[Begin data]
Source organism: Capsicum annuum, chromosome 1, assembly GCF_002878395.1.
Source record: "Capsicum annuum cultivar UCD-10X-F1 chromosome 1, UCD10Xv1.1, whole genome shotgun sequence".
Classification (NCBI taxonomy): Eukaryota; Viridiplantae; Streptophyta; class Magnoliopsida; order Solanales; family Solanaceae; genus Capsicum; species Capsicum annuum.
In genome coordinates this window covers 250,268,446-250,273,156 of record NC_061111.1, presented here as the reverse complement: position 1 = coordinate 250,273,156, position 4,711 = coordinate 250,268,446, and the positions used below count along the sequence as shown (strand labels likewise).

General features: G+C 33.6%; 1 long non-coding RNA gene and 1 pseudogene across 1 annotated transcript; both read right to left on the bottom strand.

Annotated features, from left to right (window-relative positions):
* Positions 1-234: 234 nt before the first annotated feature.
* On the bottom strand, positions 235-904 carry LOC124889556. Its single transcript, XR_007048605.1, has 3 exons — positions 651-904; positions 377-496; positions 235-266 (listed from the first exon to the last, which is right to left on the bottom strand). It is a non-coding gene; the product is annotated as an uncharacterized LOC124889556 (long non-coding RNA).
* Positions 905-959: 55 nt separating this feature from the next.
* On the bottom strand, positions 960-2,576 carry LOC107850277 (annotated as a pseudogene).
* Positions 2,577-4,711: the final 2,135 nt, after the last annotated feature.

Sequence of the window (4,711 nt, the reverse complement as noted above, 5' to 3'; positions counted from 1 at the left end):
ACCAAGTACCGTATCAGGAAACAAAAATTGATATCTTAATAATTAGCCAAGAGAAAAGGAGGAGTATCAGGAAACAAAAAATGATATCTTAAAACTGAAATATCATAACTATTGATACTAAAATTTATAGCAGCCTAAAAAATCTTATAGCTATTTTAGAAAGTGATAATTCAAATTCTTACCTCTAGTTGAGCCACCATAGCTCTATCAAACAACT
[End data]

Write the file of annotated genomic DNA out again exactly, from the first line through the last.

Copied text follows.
Source organism: Capsicum annuum, chromosome 1, assembly GCF_002878395.1.
Source record: "Capsicum annuum cultivar UCD-10X-F1 chromosome 1, UCD10Xv1.1, whole genome shotgun sequence".
Classification (NCBI taxonomy): Eukaryota; Viridiplantae; Streptophyta; class Magnoliopsida; order Solanales; family Solanaceae; genus Capsicum; species Capsicum annuum.
In genome coordinates this window covers 250,268,446-250,273,156 of record NC_061111.1, presented here as the reverse complement: position 1 = coordinate 250,273,156, position 4,711 = coordinate 250,268,446, and the positions used below count along the sequence as shown (strand labels likewise).

General features: G+C 33.6%; 1 long non-coding RNA gene and 1 pseudogene across 1 annotated transcript; both read right to left on the bottom strand.

Annotated features, from left to right (window-relative positions):
* Positions 1-234: 234 nt before the first annotated feature.
* On the bottom strand, positions 235-904 carry LOC124889556. Its single transcript, XR_007048605.1, has 3 exons — positions 651-904; positions 377-496; positions 235-266 (listed from the first exon to the last, which is right to left on the bottom strand). It is a non-coding gene; the product is annotated as an uncharacterized LOC124889556 (long non-coding RNA).
* Positions 905-959: 55 nt separating this feature from the next.
* On the bottom strand, positions 960-2,576 carry LOC107850277 (annotated as a pseudogene).
* Positions 2,577-4,711: the final 2,135 nt, after the last annotated feature.

Sequence of the window (4,711 nt, the reverse complement as noted above, 5' to 3'; positions counted from 1 at the left end):
ACCAAGTACCGTATCAGGAAACAAAAATTGATATCTTAATAATTAGCCAAGAGAAAAGGAGGAGTATCAGGAAACAAAAAATGATATCTTAAAACTGAAATATCATAACTATTGATACTAAAATTTATAGCAGCCTAAAAAATCTTATAGCTATTTTAGAAAGTGATAATTCAAATTCTTACCTCTAGTTGAGCCACCATAGCTCTATCAAACAACT